Laser-fusion rocket for interplanetary propulsion
A rocket powered by fusion microexplosions is well suited for quick interplanetary travel. Fusion pellets are sequentially injected into a magnetic thrust chamber. There, focused energy from a fusion Driver is used to implode and ignite them. Upon exploding, the plasma debris expands into the surrounding magnetic field and is redirected by it, producing thrust. This paper discusses the desired features and operation of the fusion pellet, its Driver, and magnetic thrust chamber. A rocket design is presented which uses slightly tritium-enriched deuterium as the fusion fuel, a high temperature KrF laser as the Driver, and a thrust chamber consisting of a single superconducting current loop protected from the pellet by a radiation shield. This rocket can be operated with a power-to-mass ratio of 110 W gm/sup -1/, which permits missions ranging from occasional 9 day VIP service to Mars, to routine 1 year, 1500 ton, Plutonian cargo runs.
- Publication Date:
- OSTI Identifier:
- Report Number(s):
- UCRL-88857; CONF-8310171-1
- DOE Contract Number:
- Resource Type:
- Resource Relation:
- Conference: 34. International Astronautical Federation conference, Budapest, Hungary, 10 Oct 1983; Other Information: Portions are illegible in microfiche products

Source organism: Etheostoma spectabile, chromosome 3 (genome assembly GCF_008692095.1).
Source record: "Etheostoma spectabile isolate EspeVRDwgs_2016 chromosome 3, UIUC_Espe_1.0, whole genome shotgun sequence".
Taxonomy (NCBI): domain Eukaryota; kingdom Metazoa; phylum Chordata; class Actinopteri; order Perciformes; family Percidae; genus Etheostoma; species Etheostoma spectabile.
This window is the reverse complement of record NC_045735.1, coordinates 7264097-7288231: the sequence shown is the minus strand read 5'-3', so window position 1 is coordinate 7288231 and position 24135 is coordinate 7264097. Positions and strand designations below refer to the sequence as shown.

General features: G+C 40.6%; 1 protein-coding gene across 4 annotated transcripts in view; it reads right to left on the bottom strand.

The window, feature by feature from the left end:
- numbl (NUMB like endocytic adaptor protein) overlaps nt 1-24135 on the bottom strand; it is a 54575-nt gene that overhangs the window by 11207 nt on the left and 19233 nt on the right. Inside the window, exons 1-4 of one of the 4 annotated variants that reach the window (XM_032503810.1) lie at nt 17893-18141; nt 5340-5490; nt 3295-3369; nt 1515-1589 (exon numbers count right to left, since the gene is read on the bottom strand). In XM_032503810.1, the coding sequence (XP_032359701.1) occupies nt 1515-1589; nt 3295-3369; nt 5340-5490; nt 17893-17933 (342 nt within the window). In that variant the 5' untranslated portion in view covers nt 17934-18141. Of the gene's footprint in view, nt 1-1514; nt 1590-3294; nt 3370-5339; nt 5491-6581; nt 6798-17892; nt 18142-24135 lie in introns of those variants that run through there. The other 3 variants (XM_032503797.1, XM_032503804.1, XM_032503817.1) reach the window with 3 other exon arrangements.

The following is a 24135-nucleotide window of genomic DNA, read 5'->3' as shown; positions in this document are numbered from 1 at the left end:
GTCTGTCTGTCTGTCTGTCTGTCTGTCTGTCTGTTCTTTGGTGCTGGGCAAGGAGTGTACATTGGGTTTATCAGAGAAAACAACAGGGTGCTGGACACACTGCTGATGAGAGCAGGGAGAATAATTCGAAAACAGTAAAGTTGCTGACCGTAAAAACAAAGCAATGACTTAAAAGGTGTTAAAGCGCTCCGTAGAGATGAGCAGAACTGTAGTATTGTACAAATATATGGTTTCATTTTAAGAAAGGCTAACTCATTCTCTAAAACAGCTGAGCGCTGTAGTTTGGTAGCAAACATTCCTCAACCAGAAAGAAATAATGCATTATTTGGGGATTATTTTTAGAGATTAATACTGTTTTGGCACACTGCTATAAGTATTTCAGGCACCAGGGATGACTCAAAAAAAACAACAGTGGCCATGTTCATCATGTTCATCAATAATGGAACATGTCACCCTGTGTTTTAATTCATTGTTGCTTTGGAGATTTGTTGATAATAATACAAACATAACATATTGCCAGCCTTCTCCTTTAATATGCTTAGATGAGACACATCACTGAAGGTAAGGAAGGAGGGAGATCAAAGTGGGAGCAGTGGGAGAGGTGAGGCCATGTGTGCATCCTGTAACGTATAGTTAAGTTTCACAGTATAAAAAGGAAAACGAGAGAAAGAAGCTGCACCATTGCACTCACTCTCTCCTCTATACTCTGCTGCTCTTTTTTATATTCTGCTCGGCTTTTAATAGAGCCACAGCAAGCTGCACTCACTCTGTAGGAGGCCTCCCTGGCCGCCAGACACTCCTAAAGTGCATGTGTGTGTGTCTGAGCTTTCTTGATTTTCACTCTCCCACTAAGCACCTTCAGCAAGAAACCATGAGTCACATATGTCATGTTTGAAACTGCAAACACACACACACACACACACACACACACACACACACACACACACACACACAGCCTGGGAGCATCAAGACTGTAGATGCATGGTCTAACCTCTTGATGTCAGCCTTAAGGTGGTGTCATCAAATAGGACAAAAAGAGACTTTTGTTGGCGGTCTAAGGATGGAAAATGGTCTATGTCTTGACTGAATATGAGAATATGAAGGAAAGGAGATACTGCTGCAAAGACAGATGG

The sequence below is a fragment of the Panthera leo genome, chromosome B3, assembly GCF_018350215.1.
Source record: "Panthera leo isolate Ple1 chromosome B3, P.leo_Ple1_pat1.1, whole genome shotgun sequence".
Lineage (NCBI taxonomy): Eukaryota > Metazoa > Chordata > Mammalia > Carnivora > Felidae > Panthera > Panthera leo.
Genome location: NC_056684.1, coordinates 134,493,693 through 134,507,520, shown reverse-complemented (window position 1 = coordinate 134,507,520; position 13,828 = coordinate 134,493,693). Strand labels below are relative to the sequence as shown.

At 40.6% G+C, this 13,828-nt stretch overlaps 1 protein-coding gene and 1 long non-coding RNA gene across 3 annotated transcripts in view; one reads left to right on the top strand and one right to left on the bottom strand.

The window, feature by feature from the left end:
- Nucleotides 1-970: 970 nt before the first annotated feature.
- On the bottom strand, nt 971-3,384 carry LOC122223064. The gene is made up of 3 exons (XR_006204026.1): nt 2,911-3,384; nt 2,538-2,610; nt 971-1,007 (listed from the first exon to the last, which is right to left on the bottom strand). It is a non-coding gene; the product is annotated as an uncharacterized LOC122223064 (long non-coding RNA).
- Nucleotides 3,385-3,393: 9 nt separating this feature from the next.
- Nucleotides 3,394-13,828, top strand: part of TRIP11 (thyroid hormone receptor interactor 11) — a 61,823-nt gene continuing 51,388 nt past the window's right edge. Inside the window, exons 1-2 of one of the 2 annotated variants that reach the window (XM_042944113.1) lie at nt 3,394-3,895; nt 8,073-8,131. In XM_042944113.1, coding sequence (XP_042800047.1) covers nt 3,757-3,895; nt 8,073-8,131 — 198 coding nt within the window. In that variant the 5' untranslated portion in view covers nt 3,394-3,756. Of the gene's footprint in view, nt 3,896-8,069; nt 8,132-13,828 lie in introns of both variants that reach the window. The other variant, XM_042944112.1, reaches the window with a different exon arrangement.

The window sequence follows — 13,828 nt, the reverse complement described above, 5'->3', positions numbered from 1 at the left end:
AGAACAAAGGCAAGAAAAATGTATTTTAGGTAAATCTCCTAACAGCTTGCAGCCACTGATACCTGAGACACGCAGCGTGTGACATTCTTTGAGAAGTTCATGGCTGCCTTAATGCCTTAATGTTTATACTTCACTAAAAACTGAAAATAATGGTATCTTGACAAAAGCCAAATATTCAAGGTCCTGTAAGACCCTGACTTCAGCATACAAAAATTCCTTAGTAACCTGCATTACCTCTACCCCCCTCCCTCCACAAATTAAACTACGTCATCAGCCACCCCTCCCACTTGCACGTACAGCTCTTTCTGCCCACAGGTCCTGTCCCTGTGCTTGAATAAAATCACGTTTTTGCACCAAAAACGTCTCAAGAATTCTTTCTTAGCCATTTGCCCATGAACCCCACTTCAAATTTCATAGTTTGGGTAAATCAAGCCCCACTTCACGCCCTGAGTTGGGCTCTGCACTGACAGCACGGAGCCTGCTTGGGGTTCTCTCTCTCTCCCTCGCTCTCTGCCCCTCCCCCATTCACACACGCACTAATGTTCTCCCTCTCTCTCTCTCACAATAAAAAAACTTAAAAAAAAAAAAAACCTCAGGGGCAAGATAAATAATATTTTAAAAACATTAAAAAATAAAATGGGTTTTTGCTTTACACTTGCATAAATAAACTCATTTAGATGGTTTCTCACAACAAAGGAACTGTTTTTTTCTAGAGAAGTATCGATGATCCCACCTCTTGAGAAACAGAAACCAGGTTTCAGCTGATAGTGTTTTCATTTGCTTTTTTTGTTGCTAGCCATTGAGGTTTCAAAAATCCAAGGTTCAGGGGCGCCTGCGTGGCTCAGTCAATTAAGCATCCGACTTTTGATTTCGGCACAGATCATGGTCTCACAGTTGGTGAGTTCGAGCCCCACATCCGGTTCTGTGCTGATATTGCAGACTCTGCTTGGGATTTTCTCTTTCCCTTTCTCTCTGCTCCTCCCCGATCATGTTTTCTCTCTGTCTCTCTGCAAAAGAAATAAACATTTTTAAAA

- Research Org:
- Lawrence Livermore National Lab., CA (USA)
- Country of Publication:
- United States
- 70 PLASMA PHYSICS AND FUSION TECHNOLOGY; ROCKETS; PROPULSION; DESIGN; DEUTERIUM; LASER IMPLOSIONS; LASER TARGETS; THERMONUCLEAR FUELS; TRITIUM; BETA DECAY RADIOISOTOPES; BETA-MINUS DECAY RADIOISOTOPES; FUELS; HYDROGEN ISOTOPES; IMPLOSIONS; ISOTOPES; LIGHT NUCLEI; NUCLEI; ODD-EVEN NUCLEI; ODD-ODD NUCLEI; RADIOISOTOPES; STABLE ISOTOPES; TARGETS; YEARS LIVING RADIOISOTOPES; 700208* - Fusion Power Plant Technology- Inertial Confinement Technology
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